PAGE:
COLUMBIA, S.C. -- A father who killed his five children will be a new resident on South Carolina's death row, where the population has dropped by 25% in eight years — but not because of executions, since the state hasn't put anyone to death in that time.
The state is in an unofficial death penalty moratorium because prison officials have no drugs to carry out lethal injections and pharmaceutical companies publicly refuse to sell them more. And prosecutors, facing rising costs and more vigorous defenses in court, don't seek the ultimate punishment as frequently.
Timothy Jones Jr., sentenced to death Thursday for killing his children aged 1 to 8 in their Lexington home, is only the third new admission to South Carolina's death row in 10 years.
"It is frustrating and unfair. You have to start to wonder what is the purpose of having a death penalty if it can't be used," said state Sen. Greg Hembree, a former prosecutor who sponsored a bill that would have forced condemned inmates to the electric chair or firing squad. The bill failed to pass in 2019.
The trend toward fewer executions and death row inmates but more life without parole sentences is reflected across the country, according to the Death Penalty Information Center, a nonprofit organization that gathers data on the death penalty.
Virginia has executed 113 prisoners since 1982, but only three inmates remain on its death row. In Georgia, the only person sent to death row since 2014 acted as her own lawyer, and the state has executed 20 prisoners during that time span. Oklahoma executed 112 prisoners starting in 1990, but none since using the wrong drug in a botched 2015 lethal injection, according to the center.
"With better lawyers and juries that aren't afraid if they sentence someone to life that they will be released to commit another murder, the death penalty almost becomes a vestige," said Robert Dunham, executive director of the nonprofit.
A Winthrop University poll from February 2018 found that two-thirds of South Carolina's residents still support the death penalty, even if about half felt it wasn't applied fairly in the U.S.
South Carolina ran out of the drugs needed for lethal injection in 2013 and hasn't been able to buy more since.
Prisons Director Bryan Stirling has asked lawmakers several times for various bills — to shield the names of companies selling the drugs from the public or to force inmates into South Carolina's still operational electric chair — but they haven't passed, even with the support of the governor and attorney general.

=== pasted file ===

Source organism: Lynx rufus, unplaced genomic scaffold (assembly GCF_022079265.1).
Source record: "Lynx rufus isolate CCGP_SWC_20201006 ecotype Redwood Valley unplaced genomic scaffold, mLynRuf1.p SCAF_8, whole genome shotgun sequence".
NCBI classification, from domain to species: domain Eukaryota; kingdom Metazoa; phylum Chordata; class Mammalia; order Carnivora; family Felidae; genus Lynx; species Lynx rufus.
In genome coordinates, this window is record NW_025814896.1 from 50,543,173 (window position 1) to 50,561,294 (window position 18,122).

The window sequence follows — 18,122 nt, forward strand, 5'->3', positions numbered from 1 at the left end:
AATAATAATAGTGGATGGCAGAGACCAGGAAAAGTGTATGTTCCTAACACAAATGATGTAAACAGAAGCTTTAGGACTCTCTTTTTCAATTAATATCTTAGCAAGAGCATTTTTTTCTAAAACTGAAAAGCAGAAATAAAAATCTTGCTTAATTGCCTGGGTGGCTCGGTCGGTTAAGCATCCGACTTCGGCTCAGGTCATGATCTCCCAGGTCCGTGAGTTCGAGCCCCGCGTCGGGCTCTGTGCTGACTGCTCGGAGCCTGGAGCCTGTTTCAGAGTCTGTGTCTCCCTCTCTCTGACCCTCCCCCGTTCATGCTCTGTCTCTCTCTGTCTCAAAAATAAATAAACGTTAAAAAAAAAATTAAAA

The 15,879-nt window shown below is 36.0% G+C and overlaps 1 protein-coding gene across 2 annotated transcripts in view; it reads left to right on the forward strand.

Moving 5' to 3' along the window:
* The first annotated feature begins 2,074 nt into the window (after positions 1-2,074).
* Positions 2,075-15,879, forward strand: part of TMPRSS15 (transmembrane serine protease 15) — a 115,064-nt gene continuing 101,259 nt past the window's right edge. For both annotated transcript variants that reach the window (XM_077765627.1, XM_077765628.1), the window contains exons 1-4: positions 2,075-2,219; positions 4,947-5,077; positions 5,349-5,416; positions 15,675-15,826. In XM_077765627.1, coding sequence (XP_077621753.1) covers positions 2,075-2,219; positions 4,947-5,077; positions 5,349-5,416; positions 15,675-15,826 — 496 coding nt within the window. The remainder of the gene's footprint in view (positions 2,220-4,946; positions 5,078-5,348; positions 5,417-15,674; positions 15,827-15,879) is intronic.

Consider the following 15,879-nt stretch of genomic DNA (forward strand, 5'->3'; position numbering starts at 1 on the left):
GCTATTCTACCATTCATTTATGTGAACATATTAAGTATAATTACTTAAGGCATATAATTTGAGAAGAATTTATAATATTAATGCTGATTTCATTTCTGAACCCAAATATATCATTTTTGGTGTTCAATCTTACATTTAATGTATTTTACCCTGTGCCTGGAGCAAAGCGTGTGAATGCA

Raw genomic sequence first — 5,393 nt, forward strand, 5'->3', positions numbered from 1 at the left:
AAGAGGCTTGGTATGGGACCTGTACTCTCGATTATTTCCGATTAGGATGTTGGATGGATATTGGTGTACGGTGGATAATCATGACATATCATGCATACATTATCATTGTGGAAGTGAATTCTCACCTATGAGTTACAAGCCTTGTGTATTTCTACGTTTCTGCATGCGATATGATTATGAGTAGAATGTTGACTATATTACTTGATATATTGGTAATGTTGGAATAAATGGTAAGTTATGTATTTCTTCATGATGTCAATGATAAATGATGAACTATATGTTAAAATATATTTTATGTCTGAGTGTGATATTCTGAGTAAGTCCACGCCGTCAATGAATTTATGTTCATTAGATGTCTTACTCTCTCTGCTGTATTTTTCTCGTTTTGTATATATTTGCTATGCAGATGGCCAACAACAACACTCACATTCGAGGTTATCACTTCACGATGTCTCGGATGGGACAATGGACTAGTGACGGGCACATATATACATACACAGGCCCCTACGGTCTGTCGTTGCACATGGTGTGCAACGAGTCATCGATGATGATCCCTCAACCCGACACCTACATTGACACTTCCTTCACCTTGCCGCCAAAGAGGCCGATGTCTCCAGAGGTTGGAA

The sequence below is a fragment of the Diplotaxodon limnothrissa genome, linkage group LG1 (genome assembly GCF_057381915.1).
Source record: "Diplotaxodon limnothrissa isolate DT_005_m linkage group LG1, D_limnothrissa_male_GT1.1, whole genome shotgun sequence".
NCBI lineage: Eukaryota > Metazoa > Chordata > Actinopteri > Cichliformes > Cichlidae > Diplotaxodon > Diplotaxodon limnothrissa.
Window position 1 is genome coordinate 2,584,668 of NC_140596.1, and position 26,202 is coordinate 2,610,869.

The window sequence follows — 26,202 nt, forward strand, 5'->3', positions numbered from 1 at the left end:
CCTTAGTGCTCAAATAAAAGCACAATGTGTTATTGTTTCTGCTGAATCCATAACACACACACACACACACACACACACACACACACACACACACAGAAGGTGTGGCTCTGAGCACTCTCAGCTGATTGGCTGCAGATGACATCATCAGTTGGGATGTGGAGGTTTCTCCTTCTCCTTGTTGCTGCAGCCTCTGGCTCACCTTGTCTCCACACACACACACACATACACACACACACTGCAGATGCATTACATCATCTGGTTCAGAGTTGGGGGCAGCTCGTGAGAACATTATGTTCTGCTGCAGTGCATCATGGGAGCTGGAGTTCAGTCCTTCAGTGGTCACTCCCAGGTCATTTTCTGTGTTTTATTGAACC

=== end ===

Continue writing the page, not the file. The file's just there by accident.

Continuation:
Thirteen inmates have left death row since the state ran out of lethal injection drugs. More than half of the 38 current death row inmates arrived there in 2003 or earlier. In September, the inmate on death row the longest will mark 36 years since he was condemned to death.
Jones was being processed into South Carolina's death row Friday, according to prison officials. Chances are that Jones' stay there will be lengthy as years, if not decades, of appeals play out.
Immediately after the sentence was announced, defense attorney Boyd Young asked a judge to toss it out for nearly a dozen reasons, including that the jury deliberated less than two hours after four weeks of testimony, the testimony of some experts was limited and the judge allowed jurors to view autopsy photos of the children in the jury room if they wished.
Judge Eugene Griffith ruled against the request, but lawyers who specialize in appeals were in the courtroom throughout the trial.
The trial also displayed another key factor in the decline of capital punishment: Jones was defended by a special group of public defenders called the Capital Trial Division. Created in 2008, the group's lawyers quickly identify cases that could result in the death penalty and begin vigorous investigations. Previously, private lawyers often would be appointed, juggling the cases with their regular, money making load.
Jones' lawyers hired at least eight experts to care for, evaluate and analyze Jones and paid them thousands — or, in some cases, tens of thousands — of dollars.
Similar lawyer teams have organized in North Carolina, Virginia, Georgia and Texas to defend people accused of the most heinous crimes, Dunham said.
The close examination of cases before they get to trial often leads prosecutors to accept guilty pleas that include a life sentence to avoid costly trials and years of appeals.
"You tell the families of victims that a murderer is going to die in prison — that's a big factor in this. Victims' families don't have to worry about going to parole hearings or appeals," said David Pascoe, the chief prosecutor for the First Judicial Circuit in South Carolina.
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